Dempsey's record stands in my memory…

The following piece was written in 2010, 40 years after Tom Dempsey kicked a 63-yard field goal that was a record that stood until Sunday. I am not a physicist but I can tell you there is no comparison between the kick Dempsey made all those years ago and the kick Matt Prater made yesterday. Dempsey was kicking at sea level (or below), Prater a mile high. It was a humid day in New Orleans, no wind. I saw it, still don’t believe it…


Today, at the Louisiana Superdome, New Orleans will celebrate the 40th anniversary of The Kick. OK, so it’s really been 40 years and a couple weeks since Tom Dempsey, on Nov. 8, 1970, shocked the football world with a 63-yard field goal that lifted the New Orleans Saints to a most improbable 19-17 victory over the Detroit Lions.

I was there. I was sitting beside my daddy in the rickety, old Tulane Stadium press box. Let me try to put this in perspective. I saw Ray Guy’s 93-yard punt that rolled through the opposite end zone. I saw Walter Payton break about 10 tackles on one run. I saw Big John Daly drive a golf ball more than 400 yards. I saw Brett Favre throw a 40-yard bullet that his receiver heard coming. I saw Jerry Rice run a crossing pattern and reach back behind him with one hand and snatch the ball. I saw Pete Maravich score 69 points in a game (and if there had been a 3-point line, it might have been 80). I have seen some stuff.

But Dempsey’s kick remains the most spectacular singular athletic achievement these eyes have witnessed. Forty years and two weeks later, I still can scarcely believe it.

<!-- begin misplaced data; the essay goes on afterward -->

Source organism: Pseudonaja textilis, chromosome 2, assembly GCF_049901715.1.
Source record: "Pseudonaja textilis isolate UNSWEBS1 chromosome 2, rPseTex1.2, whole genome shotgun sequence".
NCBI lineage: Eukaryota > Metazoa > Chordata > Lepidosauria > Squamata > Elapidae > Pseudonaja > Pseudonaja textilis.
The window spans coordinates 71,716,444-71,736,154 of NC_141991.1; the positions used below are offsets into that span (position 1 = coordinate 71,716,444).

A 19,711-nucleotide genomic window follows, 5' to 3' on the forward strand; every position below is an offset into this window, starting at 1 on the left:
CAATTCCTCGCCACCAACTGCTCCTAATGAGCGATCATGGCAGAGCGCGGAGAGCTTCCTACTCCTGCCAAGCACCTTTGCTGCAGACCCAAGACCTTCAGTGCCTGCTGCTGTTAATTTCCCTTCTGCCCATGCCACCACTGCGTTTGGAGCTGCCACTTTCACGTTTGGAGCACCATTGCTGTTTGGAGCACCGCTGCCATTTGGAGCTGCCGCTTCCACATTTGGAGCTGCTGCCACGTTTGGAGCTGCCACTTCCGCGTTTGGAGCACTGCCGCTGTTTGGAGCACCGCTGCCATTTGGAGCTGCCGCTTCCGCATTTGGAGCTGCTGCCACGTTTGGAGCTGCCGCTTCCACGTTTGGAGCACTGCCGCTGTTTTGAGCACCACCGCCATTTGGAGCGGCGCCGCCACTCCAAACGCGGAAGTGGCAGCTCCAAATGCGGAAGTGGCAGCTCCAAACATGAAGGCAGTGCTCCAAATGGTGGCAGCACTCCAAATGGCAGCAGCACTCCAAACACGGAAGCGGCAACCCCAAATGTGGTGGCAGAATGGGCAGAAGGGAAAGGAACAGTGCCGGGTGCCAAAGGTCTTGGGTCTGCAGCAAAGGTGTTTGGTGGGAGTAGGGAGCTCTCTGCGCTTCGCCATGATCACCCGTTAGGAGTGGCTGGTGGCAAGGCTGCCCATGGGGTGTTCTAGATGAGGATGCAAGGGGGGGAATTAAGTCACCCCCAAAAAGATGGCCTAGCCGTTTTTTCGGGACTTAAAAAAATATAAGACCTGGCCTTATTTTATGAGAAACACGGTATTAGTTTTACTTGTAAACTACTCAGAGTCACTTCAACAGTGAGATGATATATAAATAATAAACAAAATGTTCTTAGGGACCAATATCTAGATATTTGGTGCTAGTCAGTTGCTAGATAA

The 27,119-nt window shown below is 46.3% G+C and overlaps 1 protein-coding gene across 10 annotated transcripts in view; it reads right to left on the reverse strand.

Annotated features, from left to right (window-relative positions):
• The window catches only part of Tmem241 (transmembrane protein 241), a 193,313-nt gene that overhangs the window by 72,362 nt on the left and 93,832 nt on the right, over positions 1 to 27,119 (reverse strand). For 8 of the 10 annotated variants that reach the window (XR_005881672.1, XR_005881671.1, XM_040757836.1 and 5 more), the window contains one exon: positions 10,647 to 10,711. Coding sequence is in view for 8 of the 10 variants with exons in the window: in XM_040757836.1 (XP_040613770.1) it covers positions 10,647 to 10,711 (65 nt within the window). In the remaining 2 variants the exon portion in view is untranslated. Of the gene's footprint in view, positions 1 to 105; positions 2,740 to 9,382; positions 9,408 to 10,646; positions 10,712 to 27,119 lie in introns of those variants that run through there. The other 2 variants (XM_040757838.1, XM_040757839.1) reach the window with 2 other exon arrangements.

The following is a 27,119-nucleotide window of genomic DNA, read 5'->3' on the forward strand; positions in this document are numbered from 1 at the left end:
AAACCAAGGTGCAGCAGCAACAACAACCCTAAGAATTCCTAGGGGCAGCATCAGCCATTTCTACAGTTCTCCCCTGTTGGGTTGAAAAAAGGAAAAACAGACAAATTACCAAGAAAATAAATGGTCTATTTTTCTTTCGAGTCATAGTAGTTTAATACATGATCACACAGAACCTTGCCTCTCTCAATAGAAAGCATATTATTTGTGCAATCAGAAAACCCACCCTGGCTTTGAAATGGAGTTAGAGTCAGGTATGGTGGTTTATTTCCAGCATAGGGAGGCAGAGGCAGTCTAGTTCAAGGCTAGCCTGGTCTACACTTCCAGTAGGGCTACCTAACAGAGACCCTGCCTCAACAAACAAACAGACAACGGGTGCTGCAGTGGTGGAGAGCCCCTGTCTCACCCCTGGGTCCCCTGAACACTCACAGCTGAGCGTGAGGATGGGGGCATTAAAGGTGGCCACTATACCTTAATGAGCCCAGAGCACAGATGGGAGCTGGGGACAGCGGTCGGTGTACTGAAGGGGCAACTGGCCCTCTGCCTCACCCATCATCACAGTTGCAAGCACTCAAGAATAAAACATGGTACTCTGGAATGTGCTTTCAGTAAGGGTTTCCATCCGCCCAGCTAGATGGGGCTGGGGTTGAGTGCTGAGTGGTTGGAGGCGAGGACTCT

Two seconds remained on the clock. The Detroit Lions led the New Orleans Saints 17-16. This was back when the Saints were a stumbling, bumbling definition of the word “abysmal.” This was also back when NFL goalposts were on the goal line. The Saints had the ball just shy of their own 45-yard line. Time for one play, almost surely a Hail Mary pass.

But, no, J.D. Roberts, coaching his first game for the Saints, sent out Dempsey, the big, heavyset man who, due to a birth defect, had half a right foot and was missing four fingers on his right hand. “Stubby,” his teammates called him.

The ball actually was placed down on the Saints’ 37, 13 yards shy of midfield. It looked preposterous. But Jackie Burkett’s snap was perfect. So was Joe Scarpatti’s hold. Dempsey approached straight on, slammed his half- foot into the ball and sent it into the record books. There was a brief silence in the great stadium, as everyone grasped the magnitude of the achievement. Then, there was an explosion and a New Orleans celebration to rival any Mardi Gras.

Strangers hugged strangers. True story: My dad was sitting next to the NFL’s supervisor of officials, and they had carried on a game-long debate. Dad thought the officials were making bad call after bad call. The NFL chief of officials thought his guys were perfect. After Dempsey’s kick, I turned around and the two of them were slapping hands. It was that amazing.

An inch to spare

The kick carried past the crossbar by less than an inch. I remember that a few nights later Detroit Lions great Alex Karras was on the Tonight Show. Johnny Carson asked Karras why the Lions didn’t appear to rush the kick.

Replied Karras, “We were too busy laughing at the idea of a 63-yard field goal.”

In the 40 years since, Dempsey’s record has never been broken and was tied only by Denver’s Jason Elam, who kicked his 63-yarder in thin air a mile above sea level. Dempsey kicked his on a typically humid New Orleans afternoon at – or perhaps below – sea level. There was no wind. Several years ago, Dempsey, who still lives in New Orleans, came to Jackson to speak. My good fortune was to spend about an hour with him beforehand. I asked Dempsey what he did that night after the kick. And I remember his reply: “I went to Bourbon Street and partied all night. I didn’t have to buy a single drink.”

My dad and I (just turned 18) went to the French Quarter, too. I remember we left well after midnight. People were still dancing in the streets. Dad had work the next day; I had classes. In retrospect, we should have skipped.

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Dempsey’s kick on youtube.com.

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